Mouse Manipulations
The strategy used to generate the POE mouse line is depicted is Figure S1. These mice were crossed with Pdx1-, Pax6-, Glucagon and Insulin-cre lines (Ashery-Padan et al., 2004; Gu et al., 2002; Herrera, 2000) and genotyped using a combination of fluorescence microscopy for GFP examination and genotyping PCR for cre and β-galactosidase genes.
To assess the effects of glucagon on islet size, mice were injected intraperitoneally twice daily (every 12h) with 5μg of glucagon and sacrificed after 3 weeks of treatment. For STZ-mediated diabetes induction, a freshly prepared 50mg/ml solution in 0.1mol/l sodium citrate, pH 4.5 was injected intraperitoneally (200mg/kg). Lentivirus production and injection were performed as described previously (Xu et al., 2008). Lastly, BrdU was injected intraperitoneally (200μl of 100μg/ml) and was detected by immunohistochemistry (Invitrogen).
Immunohistochemistry
Tissues were fixed in 4% PFA overnight at 4°C, embedded in paraffin and 8-μm sections applied to slides. These sections were assayed as described previously (Collombat et al. 2003). In order to perform co-immunofluorescence, the GFP signal was bleached when necessary, as described (Collombat et al., 2007). The primary antibodies used were the following: mouse monoclonal anti-insulin, anti-glucagon (1/1000 - Sigma), anti-Ngn3 (1/2000- 1F25A1B3, BCBC Antibody Core), anti-c-Myc (1/100 - Abcam); guinea pig anti-insulin, anti-glucagon (1/1000 - Sigma); rabbit anti-somatostatin (1/600 - Dako), anti-PP (1/200 - Dako), anti-Nkx6.1 (1/3000), anti-Nkx2.2 (1/1000 - kindly provided by T. Jessell), anti-Pax6 (1/500 - kindly provided by S. Saule), anti-Pax4 (1/500), and anti-Arx (1/1000); chicken anti-β-galactosidase (1/500 - Biozol); goat anti-Ngn3 (1/1000 - kindly provided by M. Sander). The secondary antibodies (1/1000 - Molecular Probes) used were: 594-alexa anti-mouse; 488-alexa anti-mouse; 594-alexa anti-rabbit; 488-alexa anti-rabbit; 594-alexa anti-guinea pig; 488-alexa anti-guinea pig. Pictures were proceeded using confocal microscopy. For quantification purpose, stained cells were counted manually on every tenth section and the count reported to the pancreatic area estimated in silico.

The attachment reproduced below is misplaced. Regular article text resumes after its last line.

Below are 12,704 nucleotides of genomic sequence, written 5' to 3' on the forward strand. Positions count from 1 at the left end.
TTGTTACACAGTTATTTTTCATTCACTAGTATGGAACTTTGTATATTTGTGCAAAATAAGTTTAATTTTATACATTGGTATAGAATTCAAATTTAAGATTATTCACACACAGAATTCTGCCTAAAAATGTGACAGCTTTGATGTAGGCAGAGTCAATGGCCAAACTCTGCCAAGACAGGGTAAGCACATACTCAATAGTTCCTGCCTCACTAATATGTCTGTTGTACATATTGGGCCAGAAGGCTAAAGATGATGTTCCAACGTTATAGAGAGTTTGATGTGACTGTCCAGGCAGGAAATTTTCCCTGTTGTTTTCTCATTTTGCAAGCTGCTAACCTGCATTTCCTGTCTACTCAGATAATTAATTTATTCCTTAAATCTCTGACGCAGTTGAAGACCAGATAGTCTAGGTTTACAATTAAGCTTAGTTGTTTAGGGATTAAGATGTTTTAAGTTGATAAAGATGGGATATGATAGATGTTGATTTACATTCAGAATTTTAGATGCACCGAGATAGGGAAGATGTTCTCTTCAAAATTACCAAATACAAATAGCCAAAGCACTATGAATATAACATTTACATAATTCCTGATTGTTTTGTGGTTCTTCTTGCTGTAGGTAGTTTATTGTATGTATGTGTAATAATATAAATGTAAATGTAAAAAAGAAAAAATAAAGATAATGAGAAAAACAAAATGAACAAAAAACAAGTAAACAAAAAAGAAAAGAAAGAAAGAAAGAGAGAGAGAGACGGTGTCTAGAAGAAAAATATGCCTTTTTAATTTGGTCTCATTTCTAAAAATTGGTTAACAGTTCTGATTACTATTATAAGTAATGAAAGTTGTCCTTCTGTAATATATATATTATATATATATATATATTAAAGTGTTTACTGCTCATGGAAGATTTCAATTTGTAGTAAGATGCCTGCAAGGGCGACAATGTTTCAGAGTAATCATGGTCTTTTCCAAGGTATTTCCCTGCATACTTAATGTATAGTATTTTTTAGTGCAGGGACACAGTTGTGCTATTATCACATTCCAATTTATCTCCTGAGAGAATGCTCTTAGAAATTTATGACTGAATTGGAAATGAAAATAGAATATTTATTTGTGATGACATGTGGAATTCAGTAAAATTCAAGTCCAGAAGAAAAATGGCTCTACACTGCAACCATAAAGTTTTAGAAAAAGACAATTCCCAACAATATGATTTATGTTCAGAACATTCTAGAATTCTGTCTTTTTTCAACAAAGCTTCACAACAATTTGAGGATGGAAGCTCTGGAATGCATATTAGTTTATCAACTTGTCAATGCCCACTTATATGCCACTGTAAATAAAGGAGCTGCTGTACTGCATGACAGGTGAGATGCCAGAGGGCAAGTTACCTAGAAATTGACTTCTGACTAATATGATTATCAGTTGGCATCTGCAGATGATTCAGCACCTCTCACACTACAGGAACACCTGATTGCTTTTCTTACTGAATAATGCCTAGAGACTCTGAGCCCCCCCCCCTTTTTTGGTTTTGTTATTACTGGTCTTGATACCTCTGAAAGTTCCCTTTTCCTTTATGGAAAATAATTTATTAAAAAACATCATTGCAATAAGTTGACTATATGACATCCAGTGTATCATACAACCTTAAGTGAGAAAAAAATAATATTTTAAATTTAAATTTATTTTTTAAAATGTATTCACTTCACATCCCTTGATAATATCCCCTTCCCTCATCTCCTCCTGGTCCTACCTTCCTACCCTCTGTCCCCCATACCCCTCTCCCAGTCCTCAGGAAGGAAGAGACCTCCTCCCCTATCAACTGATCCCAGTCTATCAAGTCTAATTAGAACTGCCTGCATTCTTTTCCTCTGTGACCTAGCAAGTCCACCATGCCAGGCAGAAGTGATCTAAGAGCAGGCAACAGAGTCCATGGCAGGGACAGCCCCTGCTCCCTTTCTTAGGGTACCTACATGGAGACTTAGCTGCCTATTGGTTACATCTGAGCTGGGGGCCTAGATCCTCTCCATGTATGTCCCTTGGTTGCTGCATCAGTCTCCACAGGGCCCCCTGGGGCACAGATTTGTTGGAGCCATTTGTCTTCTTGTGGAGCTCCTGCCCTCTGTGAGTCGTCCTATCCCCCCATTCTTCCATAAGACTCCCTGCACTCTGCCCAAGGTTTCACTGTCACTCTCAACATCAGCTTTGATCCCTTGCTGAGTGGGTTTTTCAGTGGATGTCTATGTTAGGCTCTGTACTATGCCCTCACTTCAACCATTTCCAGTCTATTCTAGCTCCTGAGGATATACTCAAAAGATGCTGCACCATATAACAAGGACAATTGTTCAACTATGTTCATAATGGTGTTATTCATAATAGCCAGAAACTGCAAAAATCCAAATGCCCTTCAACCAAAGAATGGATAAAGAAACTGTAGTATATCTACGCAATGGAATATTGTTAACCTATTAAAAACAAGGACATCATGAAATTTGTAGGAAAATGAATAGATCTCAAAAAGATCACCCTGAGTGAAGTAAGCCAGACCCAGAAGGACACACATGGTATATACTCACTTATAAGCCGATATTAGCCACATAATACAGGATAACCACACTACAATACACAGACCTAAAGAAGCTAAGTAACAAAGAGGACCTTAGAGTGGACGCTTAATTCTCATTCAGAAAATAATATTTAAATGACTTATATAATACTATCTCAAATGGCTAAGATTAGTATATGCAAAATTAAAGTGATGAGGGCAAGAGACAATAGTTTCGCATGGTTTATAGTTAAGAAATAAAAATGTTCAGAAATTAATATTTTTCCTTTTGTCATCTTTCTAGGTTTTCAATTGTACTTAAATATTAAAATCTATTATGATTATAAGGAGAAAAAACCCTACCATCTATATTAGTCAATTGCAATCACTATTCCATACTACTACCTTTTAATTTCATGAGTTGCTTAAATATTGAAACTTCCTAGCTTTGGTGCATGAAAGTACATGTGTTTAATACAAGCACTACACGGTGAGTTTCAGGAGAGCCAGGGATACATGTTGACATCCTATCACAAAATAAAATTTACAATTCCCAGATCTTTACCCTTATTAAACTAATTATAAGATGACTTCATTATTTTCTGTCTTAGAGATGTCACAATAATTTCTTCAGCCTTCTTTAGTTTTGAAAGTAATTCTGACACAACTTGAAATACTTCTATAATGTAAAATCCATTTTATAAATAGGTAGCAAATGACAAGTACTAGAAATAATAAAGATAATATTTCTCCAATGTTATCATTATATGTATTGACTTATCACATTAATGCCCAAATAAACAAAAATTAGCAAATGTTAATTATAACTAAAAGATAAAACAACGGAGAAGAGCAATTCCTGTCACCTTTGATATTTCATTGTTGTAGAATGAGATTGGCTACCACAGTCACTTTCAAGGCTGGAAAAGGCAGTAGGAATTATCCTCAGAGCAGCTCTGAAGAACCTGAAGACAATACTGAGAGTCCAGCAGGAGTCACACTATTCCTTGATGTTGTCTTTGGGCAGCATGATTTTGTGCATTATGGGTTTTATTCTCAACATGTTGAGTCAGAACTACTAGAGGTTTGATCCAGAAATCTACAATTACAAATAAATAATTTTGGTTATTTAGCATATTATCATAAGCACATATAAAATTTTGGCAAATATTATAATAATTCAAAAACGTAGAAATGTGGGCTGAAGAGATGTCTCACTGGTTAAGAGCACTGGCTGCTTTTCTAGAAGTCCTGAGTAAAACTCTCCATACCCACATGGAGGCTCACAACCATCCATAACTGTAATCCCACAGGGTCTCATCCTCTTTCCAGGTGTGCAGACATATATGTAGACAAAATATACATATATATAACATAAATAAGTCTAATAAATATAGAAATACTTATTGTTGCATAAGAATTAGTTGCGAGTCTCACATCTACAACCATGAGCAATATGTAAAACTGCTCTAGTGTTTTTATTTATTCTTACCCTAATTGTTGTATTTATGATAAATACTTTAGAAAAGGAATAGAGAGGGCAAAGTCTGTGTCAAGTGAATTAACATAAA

Glucose Challenge and Circulating Glucose or Insulin Level Measurements
For glucose challenge tests, 6 mice per genotype were fasted for 24h and injected intraperitoneally with glucose (2g/kg) and blood glucose levels measured 0, 30, 60, 90, 120, 150, and 210min afterwards. At each time point, one animal per genotype was sacrificed immediately after glycemia assessment for serum insulin level determination using RIA (Linco). Glucose levels (mg/dl) were determined with the One Touch Glucose monitoring kit (Johnson & Johnson).
Data Analysis
All values are depicted as mean ± standard error of the mean (SEM) from at least three independent experiments and considered significant if p < 0.05. All data were statistically analyzed by multivariate comparison (two-way ANOVA) with Bonferroni correction or one-way ANOVA with Newman-Keuls correction.
Supplementary Material
ACKNOWLEDGEMENTS
We are most grateful to J. Hecksher-Sørensen, G. Gradwohl, G. Melitzer, A. Stoykova, D. Pipeleers, and P. Gruss for discussion. We are indebted to D. A. Melton, C. V. Wright, P. Herrera, M. Sander, B. Ahrén, and L. Kvist for providing us with mice and/or antibodies. We also thank M. Van de Casteele, J. Hald, T. Rabe, S. Niemann-Seyde, T. Mundinger, R. Faubel, O. Jäckle, T. Schulz, U. Franke, and S. Schrötter for excellent technical assistance, as well as the BTL crew for their support with the mice. The authors are supported by the Max-Planck Society, the Dr. H. Storz and Alte Leipziger foundation, the Inserm, the Inserm-Avenir Program, the Juvenile Diabetes Research foundation (26-2008-639) and the NIH Beta Cell Biology Consortium (U19 DK 072495-01).